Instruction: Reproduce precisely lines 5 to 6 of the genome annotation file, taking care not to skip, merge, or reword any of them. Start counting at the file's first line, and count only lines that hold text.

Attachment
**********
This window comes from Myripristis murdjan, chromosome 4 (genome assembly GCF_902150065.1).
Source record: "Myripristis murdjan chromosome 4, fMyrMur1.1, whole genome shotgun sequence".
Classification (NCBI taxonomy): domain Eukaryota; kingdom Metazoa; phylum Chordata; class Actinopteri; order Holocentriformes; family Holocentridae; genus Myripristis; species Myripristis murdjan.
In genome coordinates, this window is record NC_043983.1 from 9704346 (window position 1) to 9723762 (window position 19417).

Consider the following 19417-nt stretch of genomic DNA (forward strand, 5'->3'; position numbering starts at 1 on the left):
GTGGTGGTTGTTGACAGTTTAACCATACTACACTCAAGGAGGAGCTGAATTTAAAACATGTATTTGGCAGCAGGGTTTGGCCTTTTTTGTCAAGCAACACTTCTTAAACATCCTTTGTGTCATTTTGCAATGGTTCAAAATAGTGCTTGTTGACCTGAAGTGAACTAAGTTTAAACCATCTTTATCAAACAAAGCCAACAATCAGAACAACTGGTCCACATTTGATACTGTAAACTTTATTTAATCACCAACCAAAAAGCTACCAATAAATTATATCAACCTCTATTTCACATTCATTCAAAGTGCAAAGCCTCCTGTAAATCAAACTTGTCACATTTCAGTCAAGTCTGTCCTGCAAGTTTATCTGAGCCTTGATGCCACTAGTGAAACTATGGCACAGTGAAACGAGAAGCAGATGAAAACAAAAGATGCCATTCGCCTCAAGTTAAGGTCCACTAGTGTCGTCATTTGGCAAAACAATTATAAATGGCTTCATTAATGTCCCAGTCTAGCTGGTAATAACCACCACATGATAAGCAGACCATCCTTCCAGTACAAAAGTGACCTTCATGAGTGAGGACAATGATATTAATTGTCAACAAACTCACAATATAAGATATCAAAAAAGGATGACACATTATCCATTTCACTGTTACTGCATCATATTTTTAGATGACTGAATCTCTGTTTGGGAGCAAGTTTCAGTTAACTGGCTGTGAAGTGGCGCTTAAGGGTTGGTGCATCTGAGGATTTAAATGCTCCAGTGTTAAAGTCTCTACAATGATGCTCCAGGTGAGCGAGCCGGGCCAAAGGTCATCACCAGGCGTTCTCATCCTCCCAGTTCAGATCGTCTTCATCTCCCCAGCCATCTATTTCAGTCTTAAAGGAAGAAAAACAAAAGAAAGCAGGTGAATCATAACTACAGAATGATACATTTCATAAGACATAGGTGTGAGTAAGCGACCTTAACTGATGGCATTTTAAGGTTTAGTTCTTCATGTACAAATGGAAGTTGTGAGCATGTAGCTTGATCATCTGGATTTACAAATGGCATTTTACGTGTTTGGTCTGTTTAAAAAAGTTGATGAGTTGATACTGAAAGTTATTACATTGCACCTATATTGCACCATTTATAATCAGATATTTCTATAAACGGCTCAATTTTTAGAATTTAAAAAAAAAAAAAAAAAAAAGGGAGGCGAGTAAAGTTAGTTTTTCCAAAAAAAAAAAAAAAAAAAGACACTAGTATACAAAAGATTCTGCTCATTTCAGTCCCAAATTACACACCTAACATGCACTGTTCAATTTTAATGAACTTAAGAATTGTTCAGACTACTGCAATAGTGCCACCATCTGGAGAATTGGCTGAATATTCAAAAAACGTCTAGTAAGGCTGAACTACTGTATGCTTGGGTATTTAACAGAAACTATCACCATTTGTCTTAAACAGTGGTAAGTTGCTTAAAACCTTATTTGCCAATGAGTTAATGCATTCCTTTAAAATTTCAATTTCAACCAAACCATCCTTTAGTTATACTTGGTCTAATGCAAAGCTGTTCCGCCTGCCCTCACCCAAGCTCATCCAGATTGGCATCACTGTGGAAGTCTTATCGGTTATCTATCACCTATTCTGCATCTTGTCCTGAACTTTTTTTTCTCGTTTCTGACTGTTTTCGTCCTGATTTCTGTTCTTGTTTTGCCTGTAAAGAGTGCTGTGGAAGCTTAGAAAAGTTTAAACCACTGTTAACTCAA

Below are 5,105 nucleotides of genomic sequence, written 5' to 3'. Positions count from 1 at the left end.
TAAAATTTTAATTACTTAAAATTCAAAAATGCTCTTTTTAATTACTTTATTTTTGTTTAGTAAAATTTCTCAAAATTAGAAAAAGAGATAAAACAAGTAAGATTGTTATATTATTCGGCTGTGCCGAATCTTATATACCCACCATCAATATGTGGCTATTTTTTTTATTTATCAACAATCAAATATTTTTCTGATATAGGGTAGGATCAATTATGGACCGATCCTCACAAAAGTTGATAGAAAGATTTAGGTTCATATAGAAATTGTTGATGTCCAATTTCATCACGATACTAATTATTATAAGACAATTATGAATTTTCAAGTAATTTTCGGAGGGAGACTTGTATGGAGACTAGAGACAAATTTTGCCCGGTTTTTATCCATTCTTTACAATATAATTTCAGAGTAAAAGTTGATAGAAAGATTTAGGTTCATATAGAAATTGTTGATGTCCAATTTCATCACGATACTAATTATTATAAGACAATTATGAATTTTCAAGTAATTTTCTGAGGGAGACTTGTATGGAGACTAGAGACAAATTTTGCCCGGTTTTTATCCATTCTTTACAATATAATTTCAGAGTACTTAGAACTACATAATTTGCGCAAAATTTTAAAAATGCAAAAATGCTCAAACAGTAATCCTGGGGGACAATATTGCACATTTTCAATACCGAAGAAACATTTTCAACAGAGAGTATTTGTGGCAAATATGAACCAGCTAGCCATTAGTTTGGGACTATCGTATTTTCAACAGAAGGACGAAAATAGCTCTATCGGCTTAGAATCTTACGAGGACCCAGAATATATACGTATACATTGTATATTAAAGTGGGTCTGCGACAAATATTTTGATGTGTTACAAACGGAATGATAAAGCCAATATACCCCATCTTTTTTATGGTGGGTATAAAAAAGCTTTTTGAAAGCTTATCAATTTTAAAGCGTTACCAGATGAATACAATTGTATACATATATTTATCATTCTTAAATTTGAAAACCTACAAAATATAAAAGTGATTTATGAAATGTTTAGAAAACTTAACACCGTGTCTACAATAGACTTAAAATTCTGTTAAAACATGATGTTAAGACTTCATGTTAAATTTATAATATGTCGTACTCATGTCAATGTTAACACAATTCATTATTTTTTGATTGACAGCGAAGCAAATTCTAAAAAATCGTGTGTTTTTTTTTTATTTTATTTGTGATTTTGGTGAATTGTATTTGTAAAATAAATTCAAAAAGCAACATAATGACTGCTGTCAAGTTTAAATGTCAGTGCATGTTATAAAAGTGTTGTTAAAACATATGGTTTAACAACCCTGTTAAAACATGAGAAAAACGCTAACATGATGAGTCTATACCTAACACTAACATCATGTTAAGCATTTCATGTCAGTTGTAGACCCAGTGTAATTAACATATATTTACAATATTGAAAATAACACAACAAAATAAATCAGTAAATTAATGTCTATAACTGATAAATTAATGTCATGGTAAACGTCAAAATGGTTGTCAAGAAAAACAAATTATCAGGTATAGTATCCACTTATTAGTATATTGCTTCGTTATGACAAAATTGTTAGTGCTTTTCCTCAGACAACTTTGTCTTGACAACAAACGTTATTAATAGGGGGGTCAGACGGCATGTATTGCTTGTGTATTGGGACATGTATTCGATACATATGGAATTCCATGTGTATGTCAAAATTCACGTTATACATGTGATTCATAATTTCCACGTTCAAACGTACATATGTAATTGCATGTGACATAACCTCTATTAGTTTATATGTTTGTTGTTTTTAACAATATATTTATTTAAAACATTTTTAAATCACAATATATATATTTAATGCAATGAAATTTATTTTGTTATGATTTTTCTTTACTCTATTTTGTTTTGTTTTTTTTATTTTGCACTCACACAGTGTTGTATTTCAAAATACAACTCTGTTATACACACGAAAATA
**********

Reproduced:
Consider the following 19417-nt stretch of genomic DNA (forward strand, 5'->3'; position numbering starts at 1 on the left):
GTGGTGGTTGTTGACAGTTTAACCATACTACACTCAAGGAGGAGCTGAATTTAAAACATGTATTTGGCAGCAGGGTTTGGCCTTTTTTGTCAAGCAACACTTCTTAAACATCCTTTGTGTCATTTTGCAATGGTTCAAAATAGTGCTTGTTGACCTGAAGTGAACTAAGTTTAAACCATCTTTATCAAACAAAGCCAACAATCAGAACAACTGGTCCACATTTGATACTGTAAACTTTATTTAATCACCAACCAAAAAGCTACCAATAAATTATATCAACCTCTATTTCACATTCATTCAAAGTGCAAAGCCTCCTGTAAATCAAACTTGTCACATTTCAGTCAAGTCTGTCCTGCAAGTTTATCTGAGCCTTGATGCCACTAGTGAAACTATGGCACAGTGAAACGAGAAGCAGATGAAAACAAAAGATGCCATTCGCCTCAAGTTAAGGTCCACTAGTGTCGTCATTTGGCAAAACAATTATAAATGGCTTCATTAATGTCCCAGTCTAGCTGGTAATAACCACCACATGATAAGCAGACCATCCTTCCAGTACAAAAGTGACCTTCATGAGTGAGGACAATGATATTAATTGTCAACAAACTCACAATATAAGATATCAAAAAAGGATGACACATTATCCATTTCACTGTTACTGCATCATATTTTTAGATGACTGAATCTCTGTTTGGGAGCAAGTTTCAGTTAACTGGCTGTGAAGTGGCGCTTAAGGGTTGGTGCATCTGAGGATTTAAATGCTCCAGTGTTAAAGTCTCTACAATGATGCTCCAGGTGAGCGAGCCGGGCCAAAGGTCATCACCAGGCGTTCTCATCCTCCCAGTTCAGATCGTCTTCATCTCCCCAGCCATCTATTTCAGTCTTAAAGGAAGAAAAACAAAAGAAAGCAGGTGAATCATAACTACAGAATGATACATTTCATAAGACATAGGTGTGAGTAAGCGACCTTAACTGATGGCATTTTAAGGTTTAGTTCTTCATGTACAAATGGAAGTTGTGAGCATGTAGCTTGATCATCTGGATTTACAAATGGCATTTTACGTGTTTGGTCTGTTTAAAAAAGTTGATGAGTTGATACTGAAAGTTATTACATTGCACCTATATTGCACCATTTATAATCAGATATTTCTATAAACGGCTCAATTTTTAGAATTTAAAAAAAAAAAAAAAAAAAAGGGAGGCGAGTAAAGTTAGTTTTTCCAAAAAAAAAAAAAAAAAAAGACACTAGTATACAAAAGATTCTGCTCATTTCAGTCCCAAATTACACACCTAACATGCACTGTTCAATTTTAATGAACTTAAGAATTGTTCAGACTACTGCAATAGTGCCACCATCTGGAGAATTGGCTGAATATTCAAAAAACGTCTAGTAAGGCTGAACTACTGTATGCTTGGGTATTTAACAGAAACTATCACCATTTGTCTTAAACAGTGGTAAGTTGCTTAAAACCTTATTTGCCAATGAGTTAATGCATTCCTTTAAAATTTCAATTTCAACCAAACCATCCTTTAGTTATACTTGGTCTAATGCAAAGCTGTTCCGCCTGCCCTCACCCAAGCTCATCCAGATTGGCATCACTGTGGAAGTCTTATCGGTTATCTATCACCTATTCTGCATCTTGTCCTGAACTTTTTTTTCTCGTTTCTGACTGTTTTCGTCCTGATTTCTGTTCTTGTTTTGCCTGTAAAGAGTGCTGTGGAAGCTTAGAAAAGTTTAAACCACTGTTAACTCAA